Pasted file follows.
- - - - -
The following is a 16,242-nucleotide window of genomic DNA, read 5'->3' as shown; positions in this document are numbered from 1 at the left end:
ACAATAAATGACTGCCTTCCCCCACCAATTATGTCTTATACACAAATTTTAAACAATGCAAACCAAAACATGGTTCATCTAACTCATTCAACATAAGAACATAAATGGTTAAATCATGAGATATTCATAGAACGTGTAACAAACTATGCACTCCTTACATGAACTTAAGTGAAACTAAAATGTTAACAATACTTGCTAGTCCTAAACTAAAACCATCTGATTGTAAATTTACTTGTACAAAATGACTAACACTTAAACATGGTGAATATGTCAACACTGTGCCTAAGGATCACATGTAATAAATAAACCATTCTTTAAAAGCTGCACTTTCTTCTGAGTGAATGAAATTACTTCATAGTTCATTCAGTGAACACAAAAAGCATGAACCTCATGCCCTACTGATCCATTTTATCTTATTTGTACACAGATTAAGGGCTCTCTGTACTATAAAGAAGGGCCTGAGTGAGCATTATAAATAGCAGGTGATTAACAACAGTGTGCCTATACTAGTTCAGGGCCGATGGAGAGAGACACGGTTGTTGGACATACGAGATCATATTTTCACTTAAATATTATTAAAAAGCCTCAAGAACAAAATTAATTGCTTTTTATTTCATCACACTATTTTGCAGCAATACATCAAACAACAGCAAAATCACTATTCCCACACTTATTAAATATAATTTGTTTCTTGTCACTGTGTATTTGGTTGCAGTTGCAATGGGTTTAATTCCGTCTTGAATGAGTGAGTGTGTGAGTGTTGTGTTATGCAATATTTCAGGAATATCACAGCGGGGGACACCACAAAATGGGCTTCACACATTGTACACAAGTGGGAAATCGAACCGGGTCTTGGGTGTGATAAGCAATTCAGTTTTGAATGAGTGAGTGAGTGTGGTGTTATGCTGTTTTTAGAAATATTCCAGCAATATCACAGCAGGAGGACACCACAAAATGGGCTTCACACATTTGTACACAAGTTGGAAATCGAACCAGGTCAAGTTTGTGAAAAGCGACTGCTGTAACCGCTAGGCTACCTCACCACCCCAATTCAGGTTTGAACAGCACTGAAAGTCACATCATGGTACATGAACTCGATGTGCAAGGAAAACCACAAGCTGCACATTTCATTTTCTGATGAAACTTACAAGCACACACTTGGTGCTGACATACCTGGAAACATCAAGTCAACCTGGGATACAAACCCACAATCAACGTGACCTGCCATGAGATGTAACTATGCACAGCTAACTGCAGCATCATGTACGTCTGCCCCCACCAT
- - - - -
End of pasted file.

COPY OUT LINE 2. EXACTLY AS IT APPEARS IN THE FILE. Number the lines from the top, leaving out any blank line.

ACAATAAATGACTGCCTTCCCCCACCAATTATGTCTTATACACAAATTTTAAACAATGCAAACCAAAACATGGTTCATCTAACTCATTCAACATAAGAACATAAATGGTTAAATCATGAGATATTCATAGAACGTGTAACAAACTATGCACTCCTTACATGAACTTAAGTGAAACTAAAATGTTAACAATACTTGCTAGTCCTAAACTAAAACCATCTGATTGTAAATTTACTTGTACAAAATGACTAACACTTAAACATGGTGAATATGTCAACACTGTGCCTAAGGATCACATGTAATAAATAAACCATTCTTTAAAAGCTGCACTTTCTTCTGAGTGAATGAAATTACTTCATAGTTCATTCAGTGAACACAAAAAGCATGAACCTCATGCCCTACTGATCCATTTTATCTTATTTGTACACAGATTAAGGGCTCTCTGTACTATAAAGAAGGGCCTGAGTGAGCATTATAAATAGCAGGTGATTAACAACAGTGTGCCTATACTAGTTCAGGGCCGATGGAGAGAGACACGGTTGTTGGACATACGAGATCATATTTTCACTTAAATATTATTAAAAAGCCTCAAGAACAAAATTAATTGCTTTTTATTTCATCACACTATTTTGCAGCAATACATCAAACAACAGCAAAATCACTATTCCCACACTTATTAAATATAATTTGTTTCTTGTCACTGTGTATTTGGTTGCAGTTGCAATGGGTTTAATTCCGTCTTGAATGAGTGAGTGTGTGAGTGTTGTGTTATGCAATATTTCAGGAATATCACAGCGGGGGACACCACAAAATGGGCTTCACACATTGTACACAAGTGGGAAATCGAACCGGGTCTTGGGTGTGATAAGCAATTCAGTTTTGAATGAGTGAGTGAGTGTGGTGTTATGCTGTTTTTAGAAATATTCCAGCAATATCACAGCAGGAGGACACCACAAAATGGGCTTCACACATTTGTACACAAGTTGGAAATCGAACCAGGTCAAGTTTGTGAAAAGCGACTGCTGTAACCGCTAGGCTACCTCACCACCCCAATTCAGGTTTGAACAGCACTGAAAGTCACATCATGGTACATGAACTCGATGTGCAAGGAAAACCACAAGCTGCACATTTCATTTTCTGATGAAACTTACAAGCACACACTTGGTGCTGACATACCTGGAAACATCAAGTCAACCTGGGATACAAACCCACAATCAACGTGACCTGCCATGAGATGTAACTATGCACAGCTAACTGCAGCATCATGTACGTCTGCCCCCACCAT